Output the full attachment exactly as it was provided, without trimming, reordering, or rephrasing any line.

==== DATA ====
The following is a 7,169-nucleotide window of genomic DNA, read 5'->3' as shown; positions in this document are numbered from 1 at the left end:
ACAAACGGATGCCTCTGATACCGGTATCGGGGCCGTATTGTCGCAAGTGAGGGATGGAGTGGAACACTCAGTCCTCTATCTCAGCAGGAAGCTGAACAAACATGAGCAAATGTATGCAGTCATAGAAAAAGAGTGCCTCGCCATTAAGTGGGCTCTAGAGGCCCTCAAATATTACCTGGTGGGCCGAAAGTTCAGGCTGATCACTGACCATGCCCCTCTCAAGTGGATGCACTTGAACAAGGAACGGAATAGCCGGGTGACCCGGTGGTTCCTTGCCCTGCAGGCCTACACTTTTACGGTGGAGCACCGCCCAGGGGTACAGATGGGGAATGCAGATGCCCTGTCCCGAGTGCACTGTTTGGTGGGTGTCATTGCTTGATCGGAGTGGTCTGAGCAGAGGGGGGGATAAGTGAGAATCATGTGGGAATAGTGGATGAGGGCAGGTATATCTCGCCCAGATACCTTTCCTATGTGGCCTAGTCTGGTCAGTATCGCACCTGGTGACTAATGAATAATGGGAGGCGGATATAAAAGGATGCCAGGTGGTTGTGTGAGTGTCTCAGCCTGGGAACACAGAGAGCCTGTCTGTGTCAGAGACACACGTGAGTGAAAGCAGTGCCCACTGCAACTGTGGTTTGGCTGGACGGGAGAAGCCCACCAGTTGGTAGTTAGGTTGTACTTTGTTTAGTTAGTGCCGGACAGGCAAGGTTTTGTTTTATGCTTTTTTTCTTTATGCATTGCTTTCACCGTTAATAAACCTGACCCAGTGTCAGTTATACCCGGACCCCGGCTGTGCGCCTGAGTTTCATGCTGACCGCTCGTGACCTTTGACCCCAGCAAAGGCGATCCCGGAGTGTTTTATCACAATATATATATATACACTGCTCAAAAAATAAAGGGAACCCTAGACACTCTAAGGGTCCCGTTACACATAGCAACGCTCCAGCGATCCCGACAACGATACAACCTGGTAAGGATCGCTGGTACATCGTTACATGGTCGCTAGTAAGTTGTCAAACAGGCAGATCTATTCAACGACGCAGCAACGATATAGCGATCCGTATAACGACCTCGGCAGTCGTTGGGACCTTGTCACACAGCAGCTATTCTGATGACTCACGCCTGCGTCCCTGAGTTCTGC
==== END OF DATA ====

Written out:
The following is a 7,169-nucleotide window of genomic DNA, read 5'->3' as shown; positions in this document are numbered from 1 at the left end:
ACAAACGGATGCCTCTGATACCGGTATCGGGGCCGTATTGTCGCAAGTGAGGGATGGAGTGGAACACTCAGTCCTCTATCTCAGCAGGAAGCTGAACAAACATGAGCAAATGTATGCAGTCATAGAAAAAGAGTGCCTCGCCATTAAGTGGGCTCTAGAGGCCCTCAAATATTACCTGGTGGGCCGAAAGTTCAGGCTGATCACTGACCATGCCCCTCTCAAGTGGATGCACTTGAACAAGGAACGGAATAGCCGGGTGACCCGGTGGTTCCTTGCCCTGCAGGCCTACACTTTTACGGTGGAGCACCGCCCAGGGGTACAGATGGGGAATGCAGATGCCCTGTCCCGAGTGCACTGTTTGGTGGGTGTCATTGCTTGATCGGAGTGGTCTGAGCAGAGGGGGGGATAAGTGAGAATCATGTGGGAATAGTGGATGAGGGCAGGTATATCTCGCCCAGATACCTTTCCTATGTGGCCTAGTCTGGTCAGTATCGCACCTGGTGACTAATGAATAATGGGAGGCGGATATAAAAGGATGCCAGGTGGTTGTGTGAGTGTCTCAGCCTGGGAACACAGAGAGCCTGTCTGTGTCAGAGACACACGTGAGTGAAAGCAGTGCCCACTGCAACTGTGGTTTGGCTGGACGGGAGAAGCCCACCAGTTGGTAGTTAGGTTGTACTTTGTTTAGTTAGTGCCGGACAGGCAAGGTTTTGTTTTATGCTTTTTTTCTTTATGCATTGCTTTCACCGTTAATAAACCTGACCCAGTGTCAGTTATACCCGGACCCCGGCTGTGCGCCTGAGTTTCATGCTGACCGCTCGTGACCTTTGACCCCAGCAAAGGCGATCCCGGAGTGTTTTATCACAATATATATATATACACTGCTCAAAAAATAAAGGGAACCCTAGACACTCTAAGGGTCCCGTTACACATAGCAACGCTCCAGCGATCCCGACAACGATACAACCTGGTAAGGATCGCTGGTACATCGTTACATGGTCGCTAGTAAGTTGTCAAACAGGCAGATCTATTCAACGACGCAGCAACGATATAGCGATCCGTATAACGACCTCGGCAGTCGTTGGGACCTTGTCACACAGCAGCTATTCTGATGACTCACGCCTGCGTCCCTGAGTTCTGC